Definition of omen in English:

omen

noun

  • 1An event regarded as a portent of good or evil:

    ‘the ghost's appearance was an ill omen’
    ‘a rise in imports might be an omen of recovery’
    • ‘On 14 June, a meteor was seen to fall into the Turkish camp, a very good omen.’
    • ‘These religious offences were taken as ill omens for the expedition and threats to the democracy.’
    • ‘These events are often called signs, omens, etc., by those who pay attention to them.’
    • ‘The midwife had muttered of portents and omens, but the full confirmation came some hours later.’
    • ‘Then the heavens ripped asunder and showered evil and ill omens upon the face of this beckoning planet.’
    • ‘By now the portents and ill omens that had dogged the start of their journey were receding quickly into memory.’
    • ‘Another good omen: New factory orders are coming in faster than shipments are going out.’
    • ‘Or is placing a feathered creature upon the shoulders considered an even bleaker omen than shooting one?’
    • ‘Growing demand and plenty of new house building are healthy omens.’
    • ‘Tracey must have not been home, which was an absolute good omen to Delilah.’
    • ‘But for all the omens and portents, the magic in Shalimar is firmly at the service of the realism.’
    • ‘The operation of the state's hospital system has been impaired, and there are ill omens for the future improvement of patient safety.’
    portent, warning, forewarning, augury, presage
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    1. 1.1[mass noun] Prophetic significance:
      ‘the raven seemed a bird of evil omen’
      • ‘If you're looking for omens, then the omens are good, but you've also got to say that Ipswich are a strong side.’
      • ‘If today was any kind of omen about the wedding or the subsequent years after the wedding, I am frightened.’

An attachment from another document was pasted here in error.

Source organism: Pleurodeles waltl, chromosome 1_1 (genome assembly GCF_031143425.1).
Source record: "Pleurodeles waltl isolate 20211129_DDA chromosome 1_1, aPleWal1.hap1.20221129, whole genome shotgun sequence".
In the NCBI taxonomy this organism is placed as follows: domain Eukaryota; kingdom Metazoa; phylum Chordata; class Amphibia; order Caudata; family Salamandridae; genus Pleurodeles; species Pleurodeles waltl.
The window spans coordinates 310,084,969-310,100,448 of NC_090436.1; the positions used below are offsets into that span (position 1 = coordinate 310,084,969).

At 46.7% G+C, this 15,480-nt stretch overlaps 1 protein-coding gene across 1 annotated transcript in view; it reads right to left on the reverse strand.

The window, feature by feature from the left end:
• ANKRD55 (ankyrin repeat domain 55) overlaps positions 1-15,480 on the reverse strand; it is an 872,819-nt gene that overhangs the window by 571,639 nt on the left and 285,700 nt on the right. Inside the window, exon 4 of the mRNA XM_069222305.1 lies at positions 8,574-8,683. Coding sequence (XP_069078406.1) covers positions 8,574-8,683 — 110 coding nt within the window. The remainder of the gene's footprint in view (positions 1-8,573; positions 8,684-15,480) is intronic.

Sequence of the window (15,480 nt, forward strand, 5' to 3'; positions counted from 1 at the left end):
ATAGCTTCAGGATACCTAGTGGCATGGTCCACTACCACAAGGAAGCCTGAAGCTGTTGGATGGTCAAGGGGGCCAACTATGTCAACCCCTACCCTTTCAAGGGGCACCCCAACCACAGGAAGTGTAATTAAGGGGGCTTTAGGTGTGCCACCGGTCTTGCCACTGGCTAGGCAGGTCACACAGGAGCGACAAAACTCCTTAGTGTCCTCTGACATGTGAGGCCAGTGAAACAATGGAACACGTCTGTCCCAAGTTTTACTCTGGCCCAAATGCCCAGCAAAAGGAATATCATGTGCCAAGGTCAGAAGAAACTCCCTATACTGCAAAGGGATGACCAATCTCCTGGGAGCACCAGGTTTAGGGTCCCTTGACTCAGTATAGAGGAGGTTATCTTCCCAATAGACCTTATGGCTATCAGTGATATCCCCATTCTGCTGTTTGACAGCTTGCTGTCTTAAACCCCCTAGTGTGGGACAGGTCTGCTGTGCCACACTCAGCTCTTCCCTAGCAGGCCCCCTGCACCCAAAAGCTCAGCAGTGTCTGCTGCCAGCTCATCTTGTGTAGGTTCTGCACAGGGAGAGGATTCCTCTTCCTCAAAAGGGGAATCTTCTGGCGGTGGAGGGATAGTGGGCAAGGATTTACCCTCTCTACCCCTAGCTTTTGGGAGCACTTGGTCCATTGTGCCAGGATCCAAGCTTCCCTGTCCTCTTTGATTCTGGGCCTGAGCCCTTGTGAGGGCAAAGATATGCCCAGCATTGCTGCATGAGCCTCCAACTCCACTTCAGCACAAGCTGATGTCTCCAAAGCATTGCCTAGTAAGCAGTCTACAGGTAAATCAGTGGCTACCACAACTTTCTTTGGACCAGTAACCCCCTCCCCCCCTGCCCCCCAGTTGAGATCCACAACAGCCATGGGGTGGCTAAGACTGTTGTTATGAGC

• ‘The egg has, during the span of history, represented mystery, magic, medicine, food and omen.’
      • ‘The glorious sunshine was the first good omen; the best Sunday this summer.’
      • ‘Well in fact when you do someone's horoscope, you must find some dark sign, some bad omens as it were.’
      • ‘Nor does he believe in the evil eye, bad omen, and that kind of stuff.’
      • ‘I remember in my childhood days when people believed in a multitude of signs or omens.’
      • ‘Under the violent rain whose splashes make them almost invisible, the ornamental fish of auspicious omen turn slowly in their pools.’
      • ‘It was no omen, no gigantic prophecy that comes but once an age, but there was power that night.’
      • ‘Bangalore's roads were a distinct bad omen for its new government.’
      • ‘Clear skies and a bridge across bright water seem like good omens.’
      • ‘But Krishnaa did not need evil omens to tell her what was going to happen.’
      • ‘Despite such concerns, they believe the omens for peace with India are good.’
      • ‘But one auspicious omen appears in the graphic sidebar accompanying the article.’
      • ‘Hopefully, Martin isn't overly inclined to look to the sky for omens.’
      • ‘These and other strange omens are proffered as signs that the hour is nigh.’
      • ‘In our happy innocence, we all theorized what this good omen might have signified.’
      • ‘He wondered if maybe she had been some kind of omen, a harbinger of the chaos that was enveloping the entire SpaceHold.’
      • ‘It seemed a suitably surreal omen for the journey.’
      • ‘The omens, however, from within Whitehall are not encouraging.’
      portent, sign, signal, token, forewarning, warning, foreshadowing, prediction, forecast, prophecy, harbinger, augury
      straw in the wind, writing on the wall, indication, hint, auspice, presage, threat, ill omen, menace
      foretoken
      View synonyms

Origin

Late 16th century: from Latin.

Pronunciation:

omen

/ˈəʊmən/